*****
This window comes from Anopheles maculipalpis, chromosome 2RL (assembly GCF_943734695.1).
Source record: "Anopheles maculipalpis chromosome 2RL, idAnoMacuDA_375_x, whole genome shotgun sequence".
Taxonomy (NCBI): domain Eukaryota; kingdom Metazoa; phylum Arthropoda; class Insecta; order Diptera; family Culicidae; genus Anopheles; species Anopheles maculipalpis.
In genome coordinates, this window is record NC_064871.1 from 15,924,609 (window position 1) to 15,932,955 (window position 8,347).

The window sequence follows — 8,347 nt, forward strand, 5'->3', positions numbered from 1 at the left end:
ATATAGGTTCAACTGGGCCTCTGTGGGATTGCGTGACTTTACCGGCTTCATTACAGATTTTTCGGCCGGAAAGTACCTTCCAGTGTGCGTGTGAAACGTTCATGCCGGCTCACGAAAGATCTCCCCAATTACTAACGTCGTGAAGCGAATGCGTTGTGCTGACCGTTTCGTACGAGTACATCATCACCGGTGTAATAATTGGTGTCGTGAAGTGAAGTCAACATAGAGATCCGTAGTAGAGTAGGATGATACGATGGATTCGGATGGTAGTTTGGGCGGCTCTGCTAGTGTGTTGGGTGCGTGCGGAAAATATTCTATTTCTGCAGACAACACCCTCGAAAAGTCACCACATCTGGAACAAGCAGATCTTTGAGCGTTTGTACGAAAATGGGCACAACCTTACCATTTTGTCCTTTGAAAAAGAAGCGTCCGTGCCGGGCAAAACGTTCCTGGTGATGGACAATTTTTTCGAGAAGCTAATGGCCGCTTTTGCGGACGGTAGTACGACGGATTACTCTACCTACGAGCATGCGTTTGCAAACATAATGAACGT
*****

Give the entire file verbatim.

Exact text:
This window comes from Anopheles maculipalpis, chromosome 2RL (assembly GCF_943734695.1).
Source record: "Anopheles maculipalpis chromosome 2RL, idAnoMacuDA_375_x, whole genome shotgun sequence".
Taxonomy (NCBI): domain Eukaryota; kingdom Metazoa; phylum Arthropoda; class Insecta; order Diptera; family Culicidae; genus Anopheles; species Anopheles maculipalpis.
In genome coordinates, this window is record NC_064871.1 from 15,924,609 (window position 1) to 15,932,955 (window position 8,347).

The window sequence follows — 8,347 nt, forward strand, 5'->3', positions numbered from 1 at the left end:
ATATAGGTTCAACTGGGCCTCTGTGGGATTGCGTGACTTTACCGGCTTCATTACAGATTTTTCGGCCGGAAAGTACCTTCCAGTGTGCGTGTGAAACGTTCATGCCGGCTCACGAAAGATCTCCCCAATTACTAACGTCGTGAAGCGAATGCGTTGTGCTGACCGTTTCGTACGAGTACATCATCACCGGTGTAATAATTGGTGTCGTGAAGTGAAGTCAACATAGAGATCCGTAGTAGAGTAGGATGATACGATGGATTCGGATGGTAGTTTGGGCGGCTCTGCTAGTGTGTTGGGTGCGTGCGGAAAATATTCTATTTCTGCAGACAACACCCTCGAAAAGTCACCACATCTGGAACAAGCAGATCTTTGAGCGTTTGTACGAAAATGGGCACAACCTTACCATTTTGTCCTTTGAAAAAGAAGCGTCCGTGCCGGGCAAAACGTTCCTGGTGATGGACAATTTTTTCGAGAAGCTAATGGCCGCTTTTGCGGACGGTAGTACGACGGATTACTCTACCTACGAGCATGCGTTTGCAAACATAATGAACGT